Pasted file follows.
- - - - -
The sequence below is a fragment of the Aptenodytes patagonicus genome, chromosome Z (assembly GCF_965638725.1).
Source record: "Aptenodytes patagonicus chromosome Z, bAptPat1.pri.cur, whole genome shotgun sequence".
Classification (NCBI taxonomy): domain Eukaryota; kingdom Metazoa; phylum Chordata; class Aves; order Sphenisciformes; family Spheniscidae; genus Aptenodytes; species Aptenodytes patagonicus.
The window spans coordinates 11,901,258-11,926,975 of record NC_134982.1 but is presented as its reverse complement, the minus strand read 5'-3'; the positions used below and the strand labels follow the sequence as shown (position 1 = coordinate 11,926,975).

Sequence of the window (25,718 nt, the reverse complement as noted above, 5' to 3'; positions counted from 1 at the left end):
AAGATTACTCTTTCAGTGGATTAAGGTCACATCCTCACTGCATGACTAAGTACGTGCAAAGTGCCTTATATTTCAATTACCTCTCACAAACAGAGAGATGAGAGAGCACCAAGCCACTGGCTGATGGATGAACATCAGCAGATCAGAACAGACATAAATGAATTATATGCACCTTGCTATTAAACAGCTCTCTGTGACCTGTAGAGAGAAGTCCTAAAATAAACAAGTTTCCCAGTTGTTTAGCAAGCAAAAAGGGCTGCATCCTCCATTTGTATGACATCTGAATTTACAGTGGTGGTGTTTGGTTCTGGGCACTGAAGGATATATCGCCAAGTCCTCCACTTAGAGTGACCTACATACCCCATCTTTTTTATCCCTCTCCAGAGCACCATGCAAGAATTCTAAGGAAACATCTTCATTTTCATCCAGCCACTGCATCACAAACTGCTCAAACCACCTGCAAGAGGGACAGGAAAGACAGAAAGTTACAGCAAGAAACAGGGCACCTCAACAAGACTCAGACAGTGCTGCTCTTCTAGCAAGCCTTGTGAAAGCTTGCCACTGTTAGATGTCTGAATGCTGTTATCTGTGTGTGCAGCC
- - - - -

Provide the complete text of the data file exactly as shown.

The sequence below is a fragment of the Aptenodytes patagonicus genome, chromosome Z (assembly GCF_965638725.1).
Source record: "Aptenodytes patagonicus chromosome Z, bAptPat1.pri.cur, whole genome shotgun sequence".
Classification (NCBI taxonomy): domain Eukaryota; kingdom Metazoa; phylum Chordata; class Aves; order Sphenisciformes; family Spheniscidae; genus Aptenodytes; species Aptenodytes patagonicus.
The window spans coordinates 11,901,258-11,926,975 of record NC_134982.1 but is presented as its reverse complement, the minus strand read 5'-3'; the positions used below and the strand labels follow the sequence as shown (position 1 = coordinate 11,926,975).

Sequence of the window (25,718 nt, the reverse complement as noted above, 5' to 3'; positions counted from 1 at the left end):
AAGATTACTCTTTCAGTGGATTAAGGTCACATCCTCACTGCATGACTAAGTACGTGCAAAGTGCCTTATATTTCAATTACCTCTCACAAACAGAGAGATGAGAGAGCACCAAGCCACTGGCTGATGGATGAACATCAGCAGATCAGAACAGACATAAATGAATTATATGCACCTTGCTATTAAACAGCTCTCTGTGACCTGTAGAGAGAAGTCCTAAAATAAACAAGTTTCCCAGTTGTTTAGCAAGCAAAAAGGGCTGCATCCTCCATTTGTATGACATCTGAATTTACAGTGGTGGTGTTTGGTTCTGGGCACTGAAGGATATATCGCCAAGTCCTCCACTTAGAGTGACCTACATACCCCATCTTTTTTATCCCTCTCCAGAGCACCATGCAAGAATTCTAAGGAAACATCTTCATTTTCATCCAGCCACTGCATCACAAACTGCTCAAACCACCTGCAAGAGGGACAGGAAAGACAGAAAGTTACAGCAAGAAACAGGGCACCTCAACAAGACTCAGACAGTGCTGCTCTTCTAGCAAGCCTTGTGAAAGCTTGCCACTGTTAGATGTCTGAATGCTGTTATCTGTGTGTGCAGCC